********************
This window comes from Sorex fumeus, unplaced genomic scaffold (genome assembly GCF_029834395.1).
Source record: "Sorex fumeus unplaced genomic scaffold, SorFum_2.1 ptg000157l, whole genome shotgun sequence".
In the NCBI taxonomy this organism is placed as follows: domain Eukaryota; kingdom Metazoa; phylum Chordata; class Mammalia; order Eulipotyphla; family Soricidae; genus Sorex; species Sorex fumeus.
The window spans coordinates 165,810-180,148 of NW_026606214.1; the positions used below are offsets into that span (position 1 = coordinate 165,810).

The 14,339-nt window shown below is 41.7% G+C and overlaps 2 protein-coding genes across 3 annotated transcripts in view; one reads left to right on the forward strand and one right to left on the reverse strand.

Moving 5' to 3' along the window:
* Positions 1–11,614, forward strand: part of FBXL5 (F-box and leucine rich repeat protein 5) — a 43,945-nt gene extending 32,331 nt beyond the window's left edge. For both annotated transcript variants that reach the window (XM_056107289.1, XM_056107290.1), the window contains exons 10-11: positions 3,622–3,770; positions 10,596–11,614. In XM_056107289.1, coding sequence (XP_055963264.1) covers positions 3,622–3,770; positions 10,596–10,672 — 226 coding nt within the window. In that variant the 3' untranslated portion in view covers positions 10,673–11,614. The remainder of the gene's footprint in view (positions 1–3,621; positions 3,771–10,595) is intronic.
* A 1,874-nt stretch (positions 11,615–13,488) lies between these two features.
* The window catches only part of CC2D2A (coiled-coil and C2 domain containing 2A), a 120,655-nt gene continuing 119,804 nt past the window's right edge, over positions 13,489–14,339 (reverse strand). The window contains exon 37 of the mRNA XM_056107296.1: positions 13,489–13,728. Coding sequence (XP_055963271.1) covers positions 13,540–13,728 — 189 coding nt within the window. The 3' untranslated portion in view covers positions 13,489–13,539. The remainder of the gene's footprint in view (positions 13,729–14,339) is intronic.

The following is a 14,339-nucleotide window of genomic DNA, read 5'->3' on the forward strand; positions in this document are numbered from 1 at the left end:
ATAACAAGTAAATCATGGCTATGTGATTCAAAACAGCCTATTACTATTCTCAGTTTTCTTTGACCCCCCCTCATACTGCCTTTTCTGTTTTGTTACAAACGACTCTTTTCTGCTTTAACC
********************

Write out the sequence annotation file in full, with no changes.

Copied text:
This window comes from Sorex fumeus, unplaced genomic scaffold (genome assembly GCF_029834395.1).
Source record: "Sorex fumeus unplaced genomic scaffold, SorFum_2.1 ptg000157l, whole genome shotgun sequence".
In the NCBI taxonomy this organism is placed as follows: domain Eukaryota; kingdom Metazoa; phylum Chordata; class Mammalia; order Eulipotyphla; family Soricidae; genus Sorex; species Sorex fumeus.
The window spans coordinates 165,810-180,148 of NW_026606214.1; the positions used below are offsets into that span (position 1 = coordinate 165,810).

The 14,339-nt window shown below is 41.7% G+C and overlaps 2 protein-coding genes across 3 annotated transcripts in view; one reads left to right on the forward strand and one right to left on the reverse strand.

Moving 5' to 3' along the window:
* Positions 1–11,614, forward strand: part of FBXL5 (F-box and leucine rich repeat protein 5) — a 43,945-nt gene extending 32,331 nt beyond the window's left edge. For both annotated transcript variants that reach the window (XM_056107289.1, XM_056107290.1), the window contains exons 10-11: positions 3,622–3,770; positions 10,596–11,614. In XM_056107289.1, coding sequence (XP_055963264.1) covers positions 3,622–3,770; positions 10,596–10,672 — 226 coding nt within the window. In that variant the 3' untranslated portion in view covers positions 10,673–11,614. The remainder of the gene's footprint in view (positions 1–3,621; positions 3,771–10,595) is intronic.
* A 1,874-nt stretch (positions 11,615–13,488) lies between these two features.
* The window catches only part of CC2D2A (coiled-coil and C2 domain containing 2A), a 120,655-nt gene continuing 119,804 nt past the window's right edge, over positions 13,489–14,339 (reverse strand). The window contains exon 37 of the mRNA XM_056107296.1: positions 13,489–13,728. Coding sequence (XP_055963271.1) covers positions 13,540–13,728 — 189 coding nt within the window. The 3' untranslated portion in view covers positions 13,489–13,539. The remainder of the gene's footprint in view (positions 13,729–14,339) is intronic.

The following is a 14,339-nucleotide window of genomic DNA, read 5'->3' on the forward strand; positions in this document are numbered from 1 at the left end:
ATAACAAGTAAATCATGGCTATGTGATTCAAAACAGCCTATTACTATTCTCAGTTTTCTTTGACCCCCCCTCATACTGCCTTTTCTGTTTTGTTACAAACGACTCTTTTCTGCTTTAACC